After I figured it out, I found a couple of commentaries in Portuguese that mentioned it.
Though they didn’t draw much meaning from the structure, except Javier Pikasa’s Teologia de Mateus (EdiÃ§Ãµes Paulinas, 1984, 2nd ed.), translated from the Italian.
In the structure as I see it, 8:18-22, 9:9-13 (with vv. 14-17) and 9:35-38 are emphasized after each of the three series of three miracles. Each of these texts deals in some fashion with discipleship: (1) two offer to follow Jesus and are rebuffed; (2) Jesus calls one to follow and he accepts; (3) Jesus has compassion on the multitude, who are as sheep without a shepherd — no one to follow.
The focus falls on the calling of Matthew, the one who hears and accepts the call to follow Jesus. The question on fasting explains the nature of this Lord/servant relationship, different than anything that has gone before it. Truly, the Lord is doing a new thing in Israel!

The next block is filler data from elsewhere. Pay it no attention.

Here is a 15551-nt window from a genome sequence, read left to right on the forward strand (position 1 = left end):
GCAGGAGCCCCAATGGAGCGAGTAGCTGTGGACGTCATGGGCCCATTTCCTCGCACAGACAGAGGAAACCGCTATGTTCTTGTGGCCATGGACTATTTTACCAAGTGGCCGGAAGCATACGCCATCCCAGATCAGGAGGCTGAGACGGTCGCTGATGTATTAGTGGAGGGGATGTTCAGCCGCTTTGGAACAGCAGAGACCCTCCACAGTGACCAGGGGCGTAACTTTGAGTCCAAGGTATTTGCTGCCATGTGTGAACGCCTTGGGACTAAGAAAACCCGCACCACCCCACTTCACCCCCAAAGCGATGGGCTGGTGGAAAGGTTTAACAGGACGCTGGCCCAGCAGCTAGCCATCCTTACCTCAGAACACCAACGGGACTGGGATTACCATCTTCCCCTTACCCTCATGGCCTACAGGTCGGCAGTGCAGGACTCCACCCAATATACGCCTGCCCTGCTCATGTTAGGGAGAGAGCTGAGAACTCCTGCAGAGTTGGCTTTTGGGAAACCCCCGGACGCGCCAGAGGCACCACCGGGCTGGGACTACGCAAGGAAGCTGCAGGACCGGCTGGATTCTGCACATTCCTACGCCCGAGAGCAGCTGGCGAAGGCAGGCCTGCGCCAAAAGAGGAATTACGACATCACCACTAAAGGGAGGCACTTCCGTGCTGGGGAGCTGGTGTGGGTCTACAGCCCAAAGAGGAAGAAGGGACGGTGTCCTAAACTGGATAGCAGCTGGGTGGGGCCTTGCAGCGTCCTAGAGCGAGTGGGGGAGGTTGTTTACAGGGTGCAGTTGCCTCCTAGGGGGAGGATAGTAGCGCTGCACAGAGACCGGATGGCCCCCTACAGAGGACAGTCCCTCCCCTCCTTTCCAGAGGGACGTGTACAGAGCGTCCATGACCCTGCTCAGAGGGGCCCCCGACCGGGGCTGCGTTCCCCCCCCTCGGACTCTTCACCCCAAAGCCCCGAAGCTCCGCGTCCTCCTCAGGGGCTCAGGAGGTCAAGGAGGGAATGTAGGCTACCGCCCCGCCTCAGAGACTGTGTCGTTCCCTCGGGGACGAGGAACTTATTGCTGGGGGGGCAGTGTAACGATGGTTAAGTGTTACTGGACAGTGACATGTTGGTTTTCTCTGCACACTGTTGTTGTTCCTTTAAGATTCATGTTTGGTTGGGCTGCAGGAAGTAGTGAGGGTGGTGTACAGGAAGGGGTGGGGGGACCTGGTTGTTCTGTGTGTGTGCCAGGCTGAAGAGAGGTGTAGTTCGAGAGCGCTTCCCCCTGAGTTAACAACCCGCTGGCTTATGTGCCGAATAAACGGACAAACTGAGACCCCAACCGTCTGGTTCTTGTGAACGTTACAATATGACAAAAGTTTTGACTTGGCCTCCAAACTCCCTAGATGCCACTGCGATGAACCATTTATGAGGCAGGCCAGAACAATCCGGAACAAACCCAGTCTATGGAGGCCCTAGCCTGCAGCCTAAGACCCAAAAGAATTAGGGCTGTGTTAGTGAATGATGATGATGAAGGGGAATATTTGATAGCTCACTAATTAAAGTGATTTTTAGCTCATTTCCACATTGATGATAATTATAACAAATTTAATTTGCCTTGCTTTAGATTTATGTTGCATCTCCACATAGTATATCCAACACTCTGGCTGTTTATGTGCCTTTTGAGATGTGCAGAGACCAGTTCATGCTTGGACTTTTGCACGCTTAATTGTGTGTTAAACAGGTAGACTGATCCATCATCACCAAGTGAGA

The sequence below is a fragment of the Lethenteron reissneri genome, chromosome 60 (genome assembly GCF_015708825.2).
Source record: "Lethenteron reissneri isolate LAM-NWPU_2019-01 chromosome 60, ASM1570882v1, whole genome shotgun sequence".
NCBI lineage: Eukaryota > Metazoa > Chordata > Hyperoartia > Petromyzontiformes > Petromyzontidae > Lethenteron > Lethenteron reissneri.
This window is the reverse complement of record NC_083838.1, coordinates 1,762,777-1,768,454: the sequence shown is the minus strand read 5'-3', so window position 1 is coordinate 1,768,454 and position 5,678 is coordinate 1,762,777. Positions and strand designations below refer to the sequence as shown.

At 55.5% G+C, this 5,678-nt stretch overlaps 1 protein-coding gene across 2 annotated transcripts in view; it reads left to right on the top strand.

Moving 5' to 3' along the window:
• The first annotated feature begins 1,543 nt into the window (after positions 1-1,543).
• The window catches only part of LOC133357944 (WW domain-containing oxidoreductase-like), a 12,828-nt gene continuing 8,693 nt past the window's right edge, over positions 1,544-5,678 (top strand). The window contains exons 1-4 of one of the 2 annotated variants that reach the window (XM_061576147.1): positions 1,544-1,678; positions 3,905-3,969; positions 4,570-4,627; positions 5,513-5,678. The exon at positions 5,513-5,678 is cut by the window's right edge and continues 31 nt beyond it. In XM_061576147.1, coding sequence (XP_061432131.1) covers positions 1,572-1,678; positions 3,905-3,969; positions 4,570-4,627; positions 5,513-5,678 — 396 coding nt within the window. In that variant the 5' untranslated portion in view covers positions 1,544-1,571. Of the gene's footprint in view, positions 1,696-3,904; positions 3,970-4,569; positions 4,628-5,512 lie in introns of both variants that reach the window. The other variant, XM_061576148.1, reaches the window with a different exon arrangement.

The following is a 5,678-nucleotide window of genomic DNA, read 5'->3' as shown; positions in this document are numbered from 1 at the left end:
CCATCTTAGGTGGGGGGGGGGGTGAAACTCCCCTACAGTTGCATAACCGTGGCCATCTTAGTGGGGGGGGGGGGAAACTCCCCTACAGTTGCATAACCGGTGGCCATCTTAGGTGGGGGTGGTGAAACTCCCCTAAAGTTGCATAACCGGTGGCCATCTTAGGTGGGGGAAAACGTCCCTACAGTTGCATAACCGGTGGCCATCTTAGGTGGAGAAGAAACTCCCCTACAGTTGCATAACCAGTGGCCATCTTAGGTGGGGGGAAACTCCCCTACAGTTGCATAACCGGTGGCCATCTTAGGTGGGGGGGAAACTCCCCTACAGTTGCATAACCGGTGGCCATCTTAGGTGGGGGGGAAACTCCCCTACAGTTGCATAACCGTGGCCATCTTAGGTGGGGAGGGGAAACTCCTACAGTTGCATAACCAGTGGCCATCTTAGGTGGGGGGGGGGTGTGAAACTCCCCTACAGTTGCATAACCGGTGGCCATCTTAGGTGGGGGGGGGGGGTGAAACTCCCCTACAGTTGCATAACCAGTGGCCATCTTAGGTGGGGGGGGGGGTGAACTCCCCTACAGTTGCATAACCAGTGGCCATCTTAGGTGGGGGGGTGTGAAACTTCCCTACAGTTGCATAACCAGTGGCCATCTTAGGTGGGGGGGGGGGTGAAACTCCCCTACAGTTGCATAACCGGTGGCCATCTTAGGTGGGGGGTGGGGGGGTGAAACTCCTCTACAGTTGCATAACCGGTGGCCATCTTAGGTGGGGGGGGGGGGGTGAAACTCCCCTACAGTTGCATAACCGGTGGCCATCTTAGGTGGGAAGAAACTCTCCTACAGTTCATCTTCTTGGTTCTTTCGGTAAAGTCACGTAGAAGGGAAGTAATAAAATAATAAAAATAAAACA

A. Heals a leper, 8:1-4. B. Heals a Roman official's servant, 8:5-13. C. Heals Peter's mother-in-law and many, 8:14-17. Â Â Â D. Two offers to follow, 8:18-22 AA. Calms the storm, 8:23-27. BB. Cures two demon-possessed, 8:28-34. CC. Cures a paralyzed man, 9:1-8. Â DD. Jesus calls Matthew, 9:9-13. Â Â Â Â Â Â E. Question on fasting, 9:14-17. AAA. Cures a woman and child, 9:18-26. BBB. Cures two blind men, 9:27-31. CCC. Cures mute possessed of demon, 9:32-34. Â Â Â DDD. Compassion for multitude, 9:35-38.